Inequality legacy haunts SA’s vaccine rollout plan

accreditation
0:00
play article
Subscribers can listen to this article
Citizens queue at eSangweni Clinic vaccination site on June 2 in Tembisa (Photo by Gallo Images/Fani Mahuntsi)
Citizens queue at eSangweni Clinic vaccination site on June 2 in Tembisa (Photo by Gallo Images/Fani Mahuntsi)
  • People over 60 years old are eligible for Covid-19 shots during the current phase of the plan, which began May 17 following the delayed arrival of doses from BioNTech and Pfizer
  • Registration for a shot can only be done online or by mobile phone, potentially excluding those without the right tech or someone to help them.
  • The process is also in English, just one of the country’s 11 official languages, while the setup also favors those with private health insurance, or about 16% of the population.


South Africa’s national Covid-19 vaccine rollout has run for just over three weeks, yet one of the country’s long-standing challenges is already hampering efforts to inoculate two-thirds of the population this year: inequality.

People over 60 years old are eligible for Covid-19 shots during the current phase of the plan, which began May 17 following the delayed arrival of doses from BioNTech and Pfizer. Yet registration for a shot can only be done online or by mobile phone, potentially excluding those without the right tech or someone to help them.

The process is also in English, just one of the country’s 11 official languages. While it’s a widely understood second language, only a little over 8% of households speak it at home, according to Statistics South Africa. The setup also favors those with private health insurance, or about 16% of the population, who tend to be higher earners.

"We really need to guard against this notion that some people are more important than others," said Fatima Hassan, founder and director of the Health Justice Initiative, a non-profit that seeks equality in health-care provision. "You don’t distinguish between public and private and don’t distinguish between people who have money and don’t have money."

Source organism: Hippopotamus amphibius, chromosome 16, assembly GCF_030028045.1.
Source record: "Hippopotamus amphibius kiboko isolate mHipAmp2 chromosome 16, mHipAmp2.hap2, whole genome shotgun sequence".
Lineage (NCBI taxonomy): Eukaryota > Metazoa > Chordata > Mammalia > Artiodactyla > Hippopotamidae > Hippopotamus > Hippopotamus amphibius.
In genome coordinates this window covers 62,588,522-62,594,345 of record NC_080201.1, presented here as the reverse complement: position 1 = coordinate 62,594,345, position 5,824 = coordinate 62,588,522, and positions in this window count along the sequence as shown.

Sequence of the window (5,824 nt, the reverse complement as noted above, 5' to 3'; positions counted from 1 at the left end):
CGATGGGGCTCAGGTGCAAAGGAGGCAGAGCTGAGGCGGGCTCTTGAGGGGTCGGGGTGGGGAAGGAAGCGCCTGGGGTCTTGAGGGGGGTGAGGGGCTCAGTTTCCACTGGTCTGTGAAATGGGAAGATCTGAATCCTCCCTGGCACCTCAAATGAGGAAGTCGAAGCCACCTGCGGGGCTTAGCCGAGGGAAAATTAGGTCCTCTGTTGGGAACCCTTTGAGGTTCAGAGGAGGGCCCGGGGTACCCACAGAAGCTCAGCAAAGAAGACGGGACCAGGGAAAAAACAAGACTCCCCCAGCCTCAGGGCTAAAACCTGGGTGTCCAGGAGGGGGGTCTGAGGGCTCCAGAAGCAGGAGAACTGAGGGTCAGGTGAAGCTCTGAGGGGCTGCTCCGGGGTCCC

South Africa is one of the most unequal countries in the world, a situation that’s worsened since the end of apartheid almost three decades ago, according to the International Monetary Fund. The top 20% of the population receive more than 68% of income, compared with 47% for an index of emerging markets, data published by the institution in 2020 show.

Inequality within South Africa reflects a global problem. Wealthy countries like the U.S. and the U.K. have a surplus of doses and are considering extending them to under-18s, while vast swathes of the world have inoculated tiny percentages of their population. That’s heightened the risk of the emergence of new coronavirus variants that could prove resistant to current vaccines.

Covax, an initiative to ensure equitable access backed by the World Health Organization, has struggled to secure and distribute sufficient doses, leaving poorer countries far behind.

Digital Access

About 5% of South African adults don’t have access to a mobile phone, while a further 8% share one, according to research by Geopoll. Digital access was also an issue in virus-ravaged India, where an over-reliance on an app-based technology made it hard for poor and rural citizens to sign up for vaccines.

"A significant number of the elderly have encountered difficulties," President Cyril Ramaphosa said in an address to the nation on May 30, highlighting the technology and language limitations. "We are working to get around these problems."

With just under 2.4 million South African over-60s registered as of June 5, or less than half of that age group, more needs to be done to get vaccines to the vulnerable and elderly, said Hassan.

"In rural, neglected and hard-to-reach areas you do need mobile vaccination sites and also door-to-door" service, she said. The vaccine campaign should "subsidize transport, have sites closer to where people are, use churches and other places where people go."